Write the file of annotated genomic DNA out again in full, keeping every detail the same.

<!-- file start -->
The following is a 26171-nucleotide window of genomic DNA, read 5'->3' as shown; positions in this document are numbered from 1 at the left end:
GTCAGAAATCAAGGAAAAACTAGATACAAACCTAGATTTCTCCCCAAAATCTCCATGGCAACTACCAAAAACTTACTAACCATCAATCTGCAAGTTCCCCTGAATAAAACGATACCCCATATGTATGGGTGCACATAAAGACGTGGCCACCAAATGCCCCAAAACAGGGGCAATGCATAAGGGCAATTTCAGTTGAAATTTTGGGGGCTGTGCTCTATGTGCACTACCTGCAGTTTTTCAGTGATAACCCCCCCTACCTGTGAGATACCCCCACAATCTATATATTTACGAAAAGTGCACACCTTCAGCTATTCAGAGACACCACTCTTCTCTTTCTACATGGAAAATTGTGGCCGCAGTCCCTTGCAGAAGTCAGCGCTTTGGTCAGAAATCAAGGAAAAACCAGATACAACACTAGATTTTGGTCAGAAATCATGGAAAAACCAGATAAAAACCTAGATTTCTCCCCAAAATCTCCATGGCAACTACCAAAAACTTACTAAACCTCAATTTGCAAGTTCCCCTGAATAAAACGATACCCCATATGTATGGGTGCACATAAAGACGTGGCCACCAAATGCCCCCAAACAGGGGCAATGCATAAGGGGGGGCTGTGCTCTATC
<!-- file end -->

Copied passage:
The following is a 26171-nucleotide window of genomic DNA, read 5'->3' as shown; positions in this document are numbered from 1 at the left end:
GTCAGAAATCAAGGAAAAACTAGATACAAACCTAGATTTCTCCCCAAAATCTCCATGGCAACTACCAAAAACTTACTAACCATCAATCTGCAAGTTCCCCTGAATAAAACGATACCCCATATGTATGGGTGCACATAAAGACGTGGCCACCAAATGCCCCAAAACAGGGGCAATGCATAAGGGCAATTTCAGTTGAAATTTTGGGGGCTGTGCTCTATGTGCACTACCTGCAGTTTTTCAGTGATAACCCCCCCTACCTGTGAGATACCCCCACAATCTATATATTTACGAAAAGTGCACACCTTCAGCTATTCAGAGACACCACTCTTCTCTTTCTACATGGAAAATTGTGGCCGCAGTCCCTTGCAGAAGTCAGCGCTTTGGTCAGAAATCAAGGAAAAACCAGATACAACACTAGATTTTGGTCAGAAATCATGGAAAAACCAGATAAAAACCTAGATTTCTCCCCAAAATCTCCATGGCAACTACCAAAAACTTACTAAACCTCAATTTGCAAGTTCCCCTGAATAAAACGATACCCCATATGTATGGGTGCACATAAAGACGTGGCCACCAAATGCCCCCAAACAGGGGCAATGCATAAGGGGGGGCTGTGCTCTATC